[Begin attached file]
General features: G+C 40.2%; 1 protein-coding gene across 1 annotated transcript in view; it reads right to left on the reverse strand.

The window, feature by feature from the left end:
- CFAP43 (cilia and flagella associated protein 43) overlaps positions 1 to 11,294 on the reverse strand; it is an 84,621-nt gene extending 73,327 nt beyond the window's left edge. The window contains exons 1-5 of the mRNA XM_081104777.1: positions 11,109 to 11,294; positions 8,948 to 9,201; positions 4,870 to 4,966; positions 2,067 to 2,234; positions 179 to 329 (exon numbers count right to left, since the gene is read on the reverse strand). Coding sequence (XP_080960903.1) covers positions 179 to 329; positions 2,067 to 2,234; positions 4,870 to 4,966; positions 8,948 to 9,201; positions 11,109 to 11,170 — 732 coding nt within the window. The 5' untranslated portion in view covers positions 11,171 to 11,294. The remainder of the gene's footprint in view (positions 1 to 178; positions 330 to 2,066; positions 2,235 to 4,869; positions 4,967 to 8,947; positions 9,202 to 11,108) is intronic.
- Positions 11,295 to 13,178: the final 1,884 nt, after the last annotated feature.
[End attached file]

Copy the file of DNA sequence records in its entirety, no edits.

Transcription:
General features: G+C 40.2%; 1 protein-coding gene across 1 annotated transcript in view; it reads right to left on the reverse strand.

The window, feature by feature from the left end:
- CFAP43 (cilia and flagella associated protein 43) overlaps positions 1 to 11,294 on the reverse strand; it is an 84,621-nt gene extending 73,327 nt beyond the window's left edge. The window contains exons 1-5 of the mRNA XM_081104777.1: positions 11,109 to 11,294; positions 8,948 to 9,201; positions 4,870 to 4,966; positions 2,067 to 2,234; positions 179 to 329 (exon numbers count right to left, since the gene is read on the reverse strand). Coding sequence (XP_080960903.1) covers positions 179 to 329; positions 2,067 to 2,234; positions 4,870 to 4,966; positions 8,948 to 9,201; positions 11,109 to 11,170 — 732 coding nt within the window. The 5' untranslated portion in view covers positions 11,171 to 11,294. The remainder of the gene's footprint in view (positions 1 to 178; positions 330 to 2,066; positions 2,235 to 4,869; positions 4,967 to 8,947; positions 9,202 to 11,108) is intronic.
- Positions 11,295 to 13,178: the final 1,884 nt, after the last annotated feature.